The Constitutional Court has restored the law on the running of interest on outstanding debts – reversing the SCA’s 1997 decision that the institution of legal proceedings suspends the operation of the in duplum rule. The revised legal position applies to all debtors, except those whose court cases have been finalised with no possibility of appeal. This is likely to have a serious impact on the value of creditors’ claims – especially those which have been in litigation for a lengthy period.
The in duplum rule halts the running of interest on an unpaid amount once the interest payable equals the outstanding capital amount. Since 1997 the law has been that initiating legal proceedings suspended the operation of the in duplum rule – interest would run uncapped and could therefore exceed the value of the capital sum claimed. Once judgment was given, the in duplum rule was revived and interest would once again be limited, to the value of the judgment given.
The Constitutional Court overturned the 18 year old decision, holding that it impermissibly infringes a debtor’s constitutional right of access to justice. The court held in Paulsen v Slip Knot Investments 777 (Pty) Limited that suspending the in duplum rule has a “chilling effect” on debtors who, despite having a valid defence, would rather settle a claim than face potentially ruinous interest charges. The effect of the Constitutional Court’s decision is to shift the chilling effect from debtors to creditors. The court held that this was appropriate given the economic disparity between commercial lenders and credit consumers.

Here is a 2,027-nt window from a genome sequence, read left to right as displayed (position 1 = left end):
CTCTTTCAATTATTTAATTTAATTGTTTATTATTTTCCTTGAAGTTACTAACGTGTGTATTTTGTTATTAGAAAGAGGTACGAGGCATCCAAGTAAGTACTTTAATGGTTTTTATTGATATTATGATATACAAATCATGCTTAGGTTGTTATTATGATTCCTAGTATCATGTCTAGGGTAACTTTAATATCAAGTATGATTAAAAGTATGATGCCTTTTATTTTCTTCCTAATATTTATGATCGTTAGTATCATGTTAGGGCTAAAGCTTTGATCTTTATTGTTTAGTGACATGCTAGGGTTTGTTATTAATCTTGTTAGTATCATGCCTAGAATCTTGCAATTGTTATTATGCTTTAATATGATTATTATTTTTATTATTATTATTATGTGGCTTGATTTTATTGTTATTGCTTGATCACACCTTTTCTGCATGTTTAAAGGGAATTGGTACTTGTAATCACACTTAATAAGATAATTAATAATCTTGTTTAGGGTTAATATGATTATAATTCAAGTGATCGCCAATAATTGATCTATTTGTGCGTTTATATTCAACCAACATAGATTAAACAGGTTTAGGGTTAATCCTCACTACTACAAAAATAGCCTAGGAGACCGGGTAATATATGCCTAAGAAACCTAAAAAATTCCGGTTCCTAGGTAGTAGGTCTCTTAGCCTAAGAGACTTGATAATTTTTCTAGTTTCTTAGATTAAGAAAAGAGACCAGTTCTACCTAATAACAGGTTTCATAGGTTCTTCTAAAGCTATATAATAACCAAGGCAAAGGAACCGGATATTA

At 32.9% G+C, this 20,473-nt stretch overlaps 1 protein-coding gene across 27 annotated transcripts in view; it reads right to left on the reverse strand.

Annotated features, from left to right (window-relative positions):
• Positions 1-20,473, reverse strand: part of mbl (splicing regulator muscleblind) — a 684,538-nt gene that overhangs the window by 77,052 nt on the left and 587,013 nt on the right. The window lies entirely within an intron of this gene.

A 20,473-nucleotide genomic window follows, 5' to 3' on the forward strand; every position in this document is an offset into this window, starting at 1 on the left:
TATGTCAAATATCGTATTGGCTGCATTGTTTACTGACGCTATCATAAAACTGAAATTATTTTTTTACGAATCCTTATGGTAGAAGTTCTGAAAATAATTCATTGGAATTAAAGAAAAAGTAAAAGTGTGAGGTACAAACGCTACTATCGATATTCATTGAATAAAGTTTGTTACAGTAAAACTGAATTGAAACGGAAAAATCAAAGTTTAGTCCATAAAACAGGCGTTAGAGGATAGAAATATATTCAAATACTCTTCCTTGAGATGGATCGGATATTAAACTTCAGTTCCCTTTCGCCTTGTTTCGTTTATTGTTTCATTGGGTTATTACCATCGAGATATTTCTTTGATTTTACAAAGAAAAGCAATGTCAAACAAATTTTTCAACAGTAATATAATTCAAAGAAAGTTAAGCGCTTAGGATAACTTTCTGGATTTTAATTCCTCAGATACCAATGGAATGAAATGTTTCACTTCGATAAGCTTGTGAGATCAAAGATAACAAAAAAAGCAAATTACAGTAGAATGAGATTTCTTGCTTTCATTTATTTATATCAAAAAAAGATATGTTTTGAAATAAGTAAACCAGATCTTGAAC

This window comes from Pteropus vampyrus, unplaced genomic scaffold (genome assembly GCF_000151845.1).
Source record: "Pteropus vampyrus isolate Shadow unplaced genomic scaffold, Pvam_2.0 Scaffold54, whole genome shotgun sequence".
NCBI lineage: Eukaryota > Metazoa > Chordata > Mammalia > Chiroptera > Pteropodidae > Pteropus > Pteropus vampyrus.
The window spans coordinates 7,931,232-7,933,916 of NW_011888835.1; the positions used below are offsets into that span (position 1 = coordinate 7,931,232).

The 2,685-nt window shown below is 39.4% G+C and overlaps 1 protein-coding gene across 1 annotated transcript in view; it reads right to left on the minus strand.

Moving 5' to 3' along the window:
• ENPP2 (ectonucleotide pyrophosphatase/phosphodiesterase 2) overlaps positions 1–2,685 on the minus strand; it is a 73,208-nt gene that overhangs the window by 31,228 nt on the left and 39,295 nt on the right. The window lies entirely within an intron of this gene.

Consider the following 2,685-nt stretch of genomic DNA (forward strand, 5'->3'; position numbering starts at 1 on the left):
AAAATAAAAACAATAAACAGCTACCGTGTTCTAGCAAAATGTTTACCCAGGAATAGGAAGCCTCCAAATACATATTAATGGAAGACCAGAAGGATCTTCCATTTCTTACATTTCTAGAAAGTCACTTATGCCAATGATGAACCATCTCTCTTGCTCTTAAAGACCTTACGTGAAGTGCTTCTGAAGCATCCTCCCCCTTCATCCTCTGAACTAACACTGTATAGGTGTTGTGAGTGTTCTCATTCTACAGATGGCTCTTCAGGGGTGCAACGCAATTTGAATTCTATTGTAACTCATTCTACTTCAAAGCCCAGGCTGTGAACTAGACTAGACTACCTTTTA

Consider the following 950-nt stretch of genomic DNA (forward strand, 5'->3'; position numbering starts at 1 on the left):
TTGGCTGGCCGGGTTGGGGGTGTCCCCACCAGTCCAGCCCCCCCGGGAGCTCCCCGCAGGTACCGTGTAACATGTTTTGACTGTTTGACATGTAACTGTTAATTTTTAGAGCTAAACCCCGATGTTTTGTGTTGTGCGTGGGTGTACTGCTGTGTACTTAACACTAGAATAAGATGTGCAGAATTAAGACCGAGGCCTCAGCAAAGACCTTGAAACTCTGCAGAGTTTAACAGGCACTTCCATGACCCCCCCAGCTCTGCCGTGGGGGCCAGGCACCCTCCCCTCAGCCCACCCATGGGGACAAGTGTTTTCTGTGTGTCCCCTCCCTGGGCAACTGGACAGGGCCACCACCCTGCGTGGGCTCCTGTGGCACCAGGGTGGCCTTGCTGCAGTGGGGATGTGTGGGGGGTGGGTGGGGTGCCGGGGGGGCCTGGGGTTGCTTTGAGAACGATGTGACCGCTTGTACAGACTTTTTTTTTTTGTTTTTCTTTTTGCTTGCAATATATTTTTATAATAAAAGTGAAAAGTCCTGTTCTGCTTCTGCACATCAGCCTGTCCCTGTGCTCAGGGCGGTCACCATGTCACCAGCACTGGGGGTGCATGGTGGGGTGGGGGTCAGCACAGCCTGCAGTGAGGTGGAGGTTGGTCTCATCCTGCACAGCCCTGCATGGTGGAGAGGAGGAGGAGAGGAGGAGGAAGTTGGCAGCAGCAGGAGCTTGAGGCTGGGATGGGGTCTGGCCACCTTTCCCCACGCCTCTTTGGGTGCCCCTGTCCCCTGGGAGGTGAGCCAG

The decision is likely to have widespread effects. Creditors will need to scrutinise their existing debts to determine whether any will be hit by the “new” law. It will now make financial sense for creditors to institute claims earlier and prosecute them more aggressively. Importantly, it also means that, in an already constrained economy, lenders will be even more cautious about who they lend money to.